Philosophers have long argued that duties to oneself are paradoxical, as they seem to entail an incoherent power to release oneself from obligations. I argue that self-release is possible, both as a matter of deontic logic and of metaethics.
This paper analyses the thorny interpretative puzzle surrounding the connection between humanity and the good will. It discusses this puzzle: if the good will is the only good without qualification, why does Kant claim that humanity is something possessing an absolute value? It explores the answers to this question within Kantian scholarship; answers that emanate from a commitment to the human capacity for freedom and morality and to actual obedience to the moral law. In its final analysis, it endorses Richard (...) Dean’s good will reading as the most reflective of Kant’s ethics. It claims that in order for a person to reach the moral ideal of acting rightly and giving priority to moral law, he must always honour his duties to himself. Accordingly, it argues that before a person can be deemed as an object of respect, he must first respect the right of humanity in his own person. (shrink)
Sensen analyzes Kant’s justification of duties to oneself. Why does Kant say that duties to oneself have priority over other duties? Sensen concludes that there is a common idea behind the different formulas of the categorical imperative: the idea that our human capacities have a high importance. Kant’s ethics needs anthropology to derive concrete duties from this general idea.
One of the principal aims of Kant’s Metaphysics of Morals, especially of the Doctrine of Virtue, is to present a taxonomy of our duties as human beings. The basic division of duties is between juridical duties and ethical duties, which determines the division of the Metaphysics of Morals into the Doctrine of Right and the Doctrine of Virtue. Juridical duties are duties that may be coercively enforced from outside the agent, as by the civil (...) or criminal laws, or other social pressures. Ethical duties must not be externally enforced (to do so violates the right of the person coerced). Instead, the subject herself, through her own reason and the feelings and motives arising a priori from her rational capacities -- the feelings of respect, conscience, moral feeling and love of other human beings, must constrain herself to follow them (MS 6:399-404).1 Among ethical duties, the fundamental division is between duties to oneself and duties to others. Within each of these two main divisions of ethical duty, there is a further division between duties that are strictly owed, requiring specific actions or omissions, and whose violation incurs moral blame, and duties that are wide or meritorious, the specific actions not strictly owed, but deserving of moral credit or merit. Kant treats these latter as ‘duties’ (eschewing any category such as ‘supererogation’) because the actions in question are conceived as fit objects of self-constraint – things we can make ourselves do through the exercise of reason and the moral feelings arising from the application of practical reason to our faculty of desire. Regarding duties to oneself, this division is between ‘perfect’ and ‘imperfect’ duty; regarding duties to others, the strict or narrow... (shrink)
Duties to oneself are allegedly incoherent: if we had duties to ourselves, we would be able to opt out of them. I argue that there is a constraint on one’s ability to release oneself from duties to oneself. The release must be autonomous in order to be normatively transformative. First, I show that the view that combines the division of the self with the second-personal characterization of morality is problematic. Second, I advance a fundamental (...) solution to the problem of the incoherence of duties to oneself, one that does not rely on any division of the self, temporal or otherwise. I build upon the prevalent idea that, in releasing others from duties, we exercise the power of consent. The transformative force of consent partly derives from our autonomy. Invoking a plausible characterization of autonomy, I argue that release from duties requires the right kind of mental state. (shrink)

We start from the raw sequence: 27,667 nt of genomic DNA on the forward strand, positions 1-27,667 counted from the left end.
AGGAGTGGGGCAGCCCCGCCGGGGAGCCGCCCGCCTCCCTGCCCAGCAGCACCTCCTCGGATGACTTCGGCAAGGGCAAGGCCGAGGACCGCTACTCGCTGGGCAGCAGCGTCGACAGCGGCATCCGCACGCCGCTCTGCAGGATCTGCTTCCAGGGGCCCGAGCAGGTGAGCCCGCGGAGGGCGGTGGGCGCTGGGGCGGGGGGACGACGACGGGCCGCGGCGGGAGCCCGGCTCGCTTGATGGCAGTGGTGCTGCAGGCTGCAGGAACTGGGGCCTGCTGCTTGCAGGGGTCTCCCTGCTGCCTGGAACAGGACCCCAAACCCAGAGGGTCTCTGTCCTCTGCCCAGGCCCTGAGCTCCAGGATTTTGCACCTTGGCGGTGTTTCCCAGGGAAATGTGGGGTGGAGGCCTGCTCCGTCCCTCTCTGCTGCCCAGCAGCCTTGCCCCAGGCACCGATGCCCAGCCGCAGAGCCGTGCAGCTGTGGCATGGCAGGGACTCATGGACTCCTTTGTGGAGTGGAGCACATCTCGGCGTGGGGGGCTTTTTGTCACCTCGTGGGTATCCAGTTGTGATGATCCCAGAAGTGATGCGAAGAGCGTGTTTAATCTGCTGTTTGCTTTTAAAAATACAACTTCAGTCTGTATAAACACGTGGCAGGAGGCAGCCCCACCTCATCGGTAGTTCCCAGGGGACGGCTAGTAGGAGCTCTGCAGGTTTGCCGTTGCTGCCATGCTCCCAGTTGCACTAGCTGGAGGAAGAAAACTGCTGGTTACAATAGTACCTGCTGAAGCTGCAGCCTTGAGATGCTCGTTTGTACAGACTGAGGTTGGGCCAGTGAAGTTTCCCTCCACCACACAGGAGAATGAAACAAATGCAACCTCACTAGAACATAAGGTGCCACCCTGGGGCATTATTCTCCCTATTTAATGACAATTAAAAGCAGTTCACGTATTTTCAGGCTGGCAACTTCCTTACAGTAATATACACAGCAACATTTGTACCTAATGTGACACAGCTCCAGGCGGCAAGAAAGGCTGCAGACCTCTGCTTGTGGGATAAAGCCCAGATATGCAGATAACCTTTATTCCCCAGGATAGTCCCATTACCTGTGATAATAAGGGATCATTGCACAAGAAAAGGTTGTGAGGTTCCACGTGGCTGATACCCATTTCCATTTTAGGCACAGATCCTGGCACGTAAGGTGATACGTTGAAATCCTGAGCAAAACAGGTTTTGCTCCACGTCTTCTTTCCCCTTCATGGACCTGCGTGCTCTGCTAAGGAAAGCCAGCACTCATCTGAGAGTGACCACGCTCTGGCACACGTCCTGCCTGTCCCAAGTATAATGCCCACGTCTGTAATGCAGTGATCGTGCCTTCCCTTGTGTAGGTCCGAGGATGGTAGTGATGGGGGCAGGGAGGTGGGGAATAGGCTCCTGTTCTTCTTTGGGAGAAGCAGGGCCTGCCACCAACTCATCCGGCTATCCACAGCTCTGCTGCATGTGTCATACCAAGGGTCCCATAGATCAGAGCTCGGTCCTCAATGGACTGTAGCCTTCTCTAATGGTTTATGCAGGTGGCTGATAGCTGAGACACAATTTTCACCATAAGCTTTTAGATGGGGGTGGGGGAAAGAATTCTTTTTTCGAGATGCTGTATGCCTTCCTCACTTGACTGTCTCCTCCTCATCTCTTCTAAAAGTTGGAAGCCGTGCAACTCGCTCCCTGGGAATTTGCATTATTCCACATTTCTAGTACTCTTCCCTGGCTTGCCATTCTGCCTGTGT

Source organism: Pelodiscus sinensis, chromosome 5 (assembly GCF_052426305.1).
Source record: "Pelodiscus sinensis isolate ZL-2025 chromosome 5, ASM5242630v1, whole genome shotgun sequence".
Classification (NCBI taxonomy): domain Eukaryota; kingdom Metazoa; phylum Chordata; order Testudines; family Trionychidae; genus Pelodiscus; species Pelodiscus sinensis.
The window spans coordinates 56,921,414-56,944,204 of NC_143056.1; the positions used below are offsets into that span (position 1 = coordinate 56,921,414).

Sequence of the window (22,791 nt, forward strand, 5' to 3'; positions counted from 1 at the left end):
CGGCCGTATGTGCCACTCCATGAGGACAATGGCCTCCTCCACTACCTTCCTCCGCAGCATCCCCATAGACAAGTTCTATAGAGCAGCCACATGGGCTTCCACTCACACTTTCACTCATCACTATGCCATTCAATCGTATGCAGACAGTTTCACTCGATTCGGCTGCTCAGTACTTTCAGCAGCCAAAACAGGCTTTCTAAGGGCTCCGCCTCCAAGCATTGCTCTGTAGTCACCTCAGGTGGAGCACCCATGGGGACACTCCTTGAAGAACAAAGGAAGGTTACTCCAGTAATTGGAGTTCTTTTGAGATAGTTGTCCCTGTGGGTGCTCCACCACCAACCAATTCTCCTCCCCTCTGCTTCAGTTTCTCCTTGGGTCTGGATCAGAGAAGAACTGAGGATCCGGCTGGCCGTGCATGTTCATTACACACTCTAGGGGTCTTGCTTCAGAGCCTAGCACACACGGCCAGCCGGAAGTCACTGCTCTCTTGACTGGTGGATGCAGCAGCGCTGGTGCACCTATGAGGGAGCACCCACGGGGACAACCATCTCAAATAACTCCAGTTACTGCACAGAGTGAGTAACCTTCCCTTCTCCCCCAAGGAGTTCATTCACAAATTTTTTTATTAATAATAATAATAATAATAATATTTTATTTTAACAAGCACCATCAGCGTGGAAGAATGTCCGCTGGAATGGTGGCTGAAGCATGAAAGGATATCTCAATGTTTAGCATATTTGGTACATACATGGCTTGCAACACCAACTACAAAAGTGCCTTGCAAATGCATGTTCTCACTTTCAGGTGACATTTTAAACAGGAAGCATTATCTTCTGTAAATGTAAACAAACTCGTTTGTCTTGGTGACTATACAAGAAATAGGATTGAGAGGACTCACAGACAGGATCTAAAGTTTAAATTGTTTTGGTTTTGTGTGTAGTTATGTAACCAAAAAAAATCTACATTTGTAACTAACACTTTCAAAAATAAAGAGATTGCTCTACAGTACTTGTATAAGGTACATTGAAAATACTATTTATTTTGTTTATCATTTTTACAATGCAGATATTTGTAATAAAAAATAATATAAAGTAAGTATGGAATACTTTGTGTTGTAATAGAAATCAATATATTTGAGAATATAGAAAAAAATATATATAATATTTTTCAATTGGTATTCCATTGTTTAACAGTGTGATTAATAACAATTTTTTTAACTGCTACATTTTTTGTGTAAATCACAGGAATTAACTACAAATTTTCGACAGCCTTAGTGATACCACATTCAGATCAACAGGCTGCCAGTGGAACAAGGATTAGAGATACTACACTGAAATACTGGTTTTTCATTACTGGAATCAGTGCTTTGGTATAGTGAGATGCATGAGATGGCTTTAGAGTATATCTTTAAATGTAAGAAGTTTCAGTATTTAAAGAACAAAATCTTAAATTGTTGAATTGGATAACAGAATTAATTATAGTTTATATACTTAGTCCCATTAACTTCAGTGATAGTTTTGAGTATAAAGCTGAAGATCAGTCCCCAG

_Moral Self-Regard_ draws on the work of Marcia Baron, Joseph Butler and Allen Wood, among others in this first extensive study of the nature, foundation and significance of duties to oneself in Kant's moral theory.
This paper investigates the nature and foundation of duties to oneself in Kant's moral theory. Duties to oneself embody the requirement of the formula of humanity that agents respect rational nature in them-selves as well as in others. So understood, duties to oneself are not subject to the sorts of conceptual objections often raised against duties to oneself; nor do these duties support objections that Kant's moral theory is overly demanding or (...) produces agents who are preoccupied with their own virtue. Duties to oneself emerge as an essential and compelling part of Kant's moral theory. (shrink)
Why is it that most among the relatively few moral philosophers since Kant who, like J. S. Mill, have discussed the question whether there can be moral duties to oneself, have answered it negatively? One reason is that those philosophers have supposed that all moral action must be, inter alia, social; and they may have thought so because of their commitment to what is here called a 'corporationist' moral view. But such a conception of morality as social is (...) objectionable because it does not square with ordinary opinion and because it introduces an artificial division between types of action which go together in real life. (shrink)